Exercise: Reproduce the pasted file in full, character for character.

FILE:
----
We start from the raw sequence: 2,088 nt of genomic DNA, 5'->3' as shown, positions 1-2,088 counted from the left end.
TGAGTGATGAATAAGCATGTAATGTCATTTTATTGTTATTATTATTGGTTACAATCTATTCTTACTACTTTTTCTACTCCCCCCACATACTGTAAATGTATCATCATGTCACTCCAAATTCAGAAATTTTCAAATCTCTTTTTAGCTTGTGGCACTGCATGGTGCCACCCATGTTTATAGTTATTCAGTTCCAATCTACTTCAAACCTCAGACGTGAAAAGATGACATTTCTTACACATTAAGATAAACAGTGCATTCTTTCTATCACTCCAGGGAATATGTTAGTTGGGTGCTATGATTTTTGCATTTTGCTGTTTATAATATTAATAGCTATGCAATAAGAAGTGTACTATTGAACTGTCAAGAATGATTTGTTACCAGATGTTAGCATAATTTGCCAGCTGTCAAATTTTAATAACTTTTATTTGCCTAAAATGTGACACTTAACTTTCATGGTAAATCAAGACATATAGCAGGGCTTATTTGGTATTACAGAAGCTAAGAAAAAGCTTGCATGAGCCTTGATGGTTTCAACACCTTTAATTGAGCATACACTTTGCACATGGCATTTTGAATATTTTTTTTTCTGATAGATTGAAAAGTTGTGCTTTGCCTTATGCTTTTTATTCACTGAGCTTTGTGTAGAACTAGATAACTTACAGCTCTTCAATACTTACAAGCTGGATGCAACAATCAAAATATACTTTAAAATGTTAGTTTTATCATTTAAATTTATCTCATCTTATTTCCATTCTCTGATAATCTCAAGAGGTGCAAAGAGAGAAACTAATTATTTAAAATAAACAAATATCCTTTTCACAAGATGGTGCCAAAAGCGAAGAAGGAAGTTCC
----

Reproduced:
We start from the raw sequence: 2,088 nt of genomic DNA, 5'->3' as shown, positions 1-2,088 counted from the left end.
TGAGTGATGAATAAGCATGTAATGTCATTTTATTGTTATTATTATTGGTTACAATCTATTCTTACTACTTTTTCTACTCCCCCCACATACTGTAAATGTATCATCATGTCACTCCAAATTCAGAAATTTTCAAATCTCTTTTTAGCTTGTGGCACTGCATGGTGCCACCCATGTTTATAGTTATTCAGTTCCAATCTACTTCAAACCTCAGACGTGAAAAGATGACATTTCTTACACATTAAGATAAACAGTGCATTCTTTCTATCACTCCAGGGAATATGTTAGTTGGGTGCTATGATTTTTGCATTTTGCTGTTTATAATATTAATAGCTATGCAATAAGAAGTGTACTATTGAACTGTCAAGAATGATTTGTTACCAGATGTTAGCATAATTTGCCAGCTGTCAAATTTTAATAACTTTTATTTGCCTAAAATGTGACACTTAACTTTCATGGTAAATCAAGACATATAGCAGGGCTTATTTGGTATTACAGAAGCTAAGAAAAAGCTTGCATGAGCCTTGATGGTTTCAACACCTTTAATTGAGCATACACTTTGCACATGGCATTTTGAATATTTTTTTTTCTGATAGATTGAAAAGTTGTGCTTTGCCTTATGCTTTTTATTCACTGAGCTTTGTGTAGAACTAGATAACTTACAGCTCTTCAATACTTACAAGCTGGATGCAACAATCAAAATATACTTTAAAATGTTAGTTTTATCATTTAAATTTATCTCATCTTATTTCCATTCTCTGATAATCTCAAGAGGTGCAAAGAGAGAAACTAATTATTTAAAATAAACAAATATCCTTTTCACAAGATGGTGCCAAAAGCGAAGAAGGAAGTTCC